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Event Spotlight: Q&A with Bobby Womack

Tuesday 21 May 2013

Event Spotlight: Q&A with Bobby Womack

The truly legendary Bobby Womack talks about the Stax days: gospel with Elvis, guidance from Sam Cooke, playing with Aretha and getting high with Sly and Janis Joplin.

Let's start in the '70s. 1974, you re-recorded your '62 single Lookin' For A Love and it became your biggest hit. Did you expect it to a hit second time around?

I didn't expect it to be the massive hit that it was, it was more sentimental [reasons]. Me and my brothers, it was sort of a reunion, and a chance to be on stage again.

So, it was less a case of re-recording a strong song that slipped through the net?

The song, the first time we did it, I had an idea in my mind that i wanted to upgrade it. Once we got into the studio and started working on it [...] it just did something for us in the studio, that I knew was going to translate to the people.

Did you notice a different type of audience springing up at your shows in the '70s? Especially after Across 110th Street?

I did simply because, at that particular time, that was a change for me, to record with orchestration like that. Across 110th Street had meaning, because although I lived on Central Avenue in Cleveland Ohio [growing up], it was like Across 110th Street. That's what made me in the frame of mind to write the lyric as I did, because it sort of typified me and my brothers growing up.

You were also a prolific session player prior to that. How quickly was life moving to you during the late '60s, when albums and singles were turned around in a much shorter timeframe?
Fast. It was great, because what happened was there were times when I was in the studio for a week, night and day, and I was there recording for different people, playing on different people's sessions – The Box Tops, Aretha Franklin and Wilson Pickett – and I really spent a lot of time down at Stax, playing for different people: Sam and Dave, The Staple Sisters. I really got around quite a bit, playing for Aretha Franklin, Ray Charles, just to name a few people I played with.  

Was it a competitive scene around there, in terms of the different players and artists?
Oh yeah, as a matter of fact, I got more professional work than anybody at that time because of how I played. You see, I never had a music lesson and instead of changing the strings around, I turned the guitar upside-down. There was only one guitar in the house and two of my brothers were right handed and three of us were left-handed, we had to share it, and we couldn't very well turn the strings around, we just turned it upside-down so the left-handers could play it.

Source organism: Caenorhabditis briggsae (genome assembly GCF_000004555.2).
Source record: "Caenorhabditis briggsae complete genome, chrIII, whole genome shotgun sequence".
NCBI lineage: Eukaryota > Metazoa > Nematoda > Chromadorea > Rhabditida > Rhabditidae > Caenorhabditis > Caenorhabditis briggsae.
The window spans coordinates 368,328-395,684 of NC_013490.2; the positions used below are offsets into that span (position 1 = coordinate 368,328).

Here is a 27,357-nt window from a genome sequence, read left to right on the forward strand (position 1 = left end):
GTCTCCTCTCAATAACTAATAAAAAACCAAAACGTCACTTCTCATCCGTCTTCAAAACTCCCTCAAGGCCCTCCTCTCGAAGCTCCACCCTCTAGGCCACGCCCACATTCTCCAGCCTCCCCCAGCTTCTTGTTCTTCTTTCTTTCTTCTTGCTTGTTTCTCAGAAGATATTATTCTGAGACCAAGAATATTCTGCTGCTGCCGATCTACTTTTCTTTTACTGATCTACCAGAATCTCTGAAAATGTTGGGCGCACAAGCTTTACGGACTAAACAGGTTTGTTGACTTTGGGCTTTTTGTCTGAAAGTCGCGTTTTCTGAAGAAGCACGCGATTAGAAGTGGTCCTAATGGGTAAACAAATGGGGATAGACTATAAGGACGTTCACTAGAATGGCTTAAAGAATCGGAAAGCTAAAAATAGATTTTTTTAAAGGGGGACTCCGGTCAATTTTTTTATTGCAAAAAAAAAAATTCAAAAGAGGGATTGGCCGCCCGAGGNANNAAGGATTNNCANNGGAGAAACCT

There's been a lot written about that time at Stax, when things were thriving. How close to the truth are those work hard/play hard accounts you read?

It was hard work, because the way I recorded with Damon Albarn, for example, was completely different than the way I was used to recording. Back then, you would go into the studio and the bands wouldn't have chart music, they would listen to what the song was, and they would just do it from their head. Whatever came into their minds to play, they would play it. They would play a track that was 45 minutes-to-an-hour, and take parts out that they wanted to use for songs.

That's a very odd way of writing.

A very odd way (laughs) But that's the way they did it in those days.

I've read your autobiography. You're quite open about your drug-use. Were you worried about being so candid? 

Well, no, because I've always believed in being truthful. My father was a minister, and even though he didn't like the way we went as far as our careers were concerned, he always admonished us for lying, and was about telling the truth - how telling the truth would someday set someone free. So I've always been open in talking about my experiences. I felt that these young people today need to hear it: somebody they maybe admire, just what they went through.

Did you get negative feedback?
You kinda get negative feedback regardless, I don't care what you're doing and I don't care what you're saying. But then you'll get more positive feedback. It's always a good feeling when you're in a country or a city and someone comes up to you and says, "I listen to your records, and I read your notes and you used to use drugs and you quit, and I was on drugs, and it made me quit - just to see that you could do it." Those testimonies are more heartwarming and mean more than anything. I don't mind telling the truth. I try to do that in my songs; all of my songs are about something that's happened in my life, or something I saw happen and wrote about - you know?

Early on The Rolling Stones took one of your tracks to #1 in the UK. What was that like: these white British guys putting one of your songs at the top of the charts?